How to Choose Dog Training Classes

Until the mid 1990s, dog training was by and large the domain of pet owners. Since then, signing the family pooch up for training classes has become as important as finding them the right diet and veterinarian.

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Celebrity trainers have helped dog training grow into a massive industry. Their 30-minute segments sometimes make the process seem like magic. But is celebrity status really what matters when it comes to choosing an instructor? No. What does is your gut reaction to their methods.

It's why you'll need to visit a few training schools and judge them for yourself. Get recommendations from your veterinarian, pet supply store staff, groomers, neighbours, and family members. Call a few of these schools and ask if you can watch a class in action.

Look for a positive environment

  • Watch for continual encouragement and praise from the head instructor and their assistants as each dog/human team navigates through the exercises.

 

  • Expect some joyful chaos, but be sure instructors can keep their classes organized and on track.
  • Instructors should demonstrate knowledge of dog behaviour, and understand that not all humans or dogs learn the same way, or at the same speed.
  • The instructors should be teaching the humans, who in turn teach their dogs. If any dog/human team is having difficulties with the exercises, a staff member should be taking them aside for individual help.
  • Do you see happy faces - both human and canine? That's usually a tell-tale sign!

Positive training techniques are based on the mantra "reward desirable behaviour; ignore undesirable behaviour." When a dog does something right, a positive trainer rewards with treats, attention, praise, or play. When the dog does something wrong, the mistake is ignored and any reward witheld. This way, the dog learns that good things happen when he does something right.

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Avoid a trainer who uses negative methods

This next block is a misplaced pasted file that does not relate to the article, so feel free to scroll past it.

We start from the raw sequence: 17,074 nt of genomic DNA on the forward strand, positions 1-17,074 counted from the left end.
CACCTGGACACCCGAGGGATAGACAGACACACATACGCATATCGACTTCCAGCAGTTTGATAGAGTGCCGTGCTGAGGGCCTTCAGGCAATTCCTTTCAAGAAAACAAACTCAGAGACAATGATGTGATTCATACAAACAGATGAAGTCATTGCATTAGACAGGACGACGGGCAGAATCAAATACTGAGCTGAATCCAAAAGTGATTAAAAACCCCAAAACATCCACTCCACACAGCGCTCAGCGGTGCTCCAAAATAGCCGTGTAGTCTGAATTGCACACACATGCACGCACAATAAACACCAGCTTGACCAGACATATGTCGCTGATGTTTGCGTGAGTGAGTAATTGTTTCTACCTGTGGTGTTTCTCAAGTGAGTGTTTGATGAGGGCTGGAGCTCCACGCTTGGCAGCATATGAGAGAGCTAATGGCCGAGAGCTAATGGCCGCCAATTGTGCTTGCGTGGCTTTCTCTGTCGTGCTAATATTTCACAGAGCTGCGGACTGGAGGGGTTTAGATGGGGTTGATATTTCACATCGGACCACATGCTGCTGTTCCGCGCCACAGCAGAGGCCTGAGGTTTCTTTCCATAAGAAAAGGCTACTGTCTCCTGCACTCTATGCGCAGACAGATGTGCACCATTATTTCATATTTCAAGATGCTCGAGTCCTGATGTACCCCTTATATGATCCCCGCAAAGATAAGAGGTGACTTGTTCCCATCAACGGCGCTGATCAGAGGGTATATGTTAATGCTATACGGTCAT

Negative methods include frightening dogs by yelling, intimidating, tugging aggressively on their collar or leash, or physically manipulating them in a rough manner. If you're witness to anything that looks wrong, trust your gut and head for the door.

Questions to ask the trainer

  • How do they keep updated on dog behaviour and training techniques?
  • Are they a member of any professional dog training associations?
  • Once beginner classes are completed, are advanced classes available?
  • Is the trainer available for private consultation between classes if necessary?
  • Does the school require proof of vaccinations and/or veterinary health clearance prior to attending classes?


No mandatory license for dog trainers

With no licensing bodies currently available for dog trainers in Canada, anybody can hang out a shingle and offer classes. A forward-thinking teacher should be keeping up with new trends and techniques. Ask if your trainer is a member of the Canadian Association of Professional Pet Dog Trainers (CAPPDT), which offers learning resources and communication among its membership.

A final note

Don't forget that each dog and human learns at his or her own pace. If you find that you're not able to teach your dog in a class environment, don't give up hope! Private at-home instruction is also offered by many dog training schools.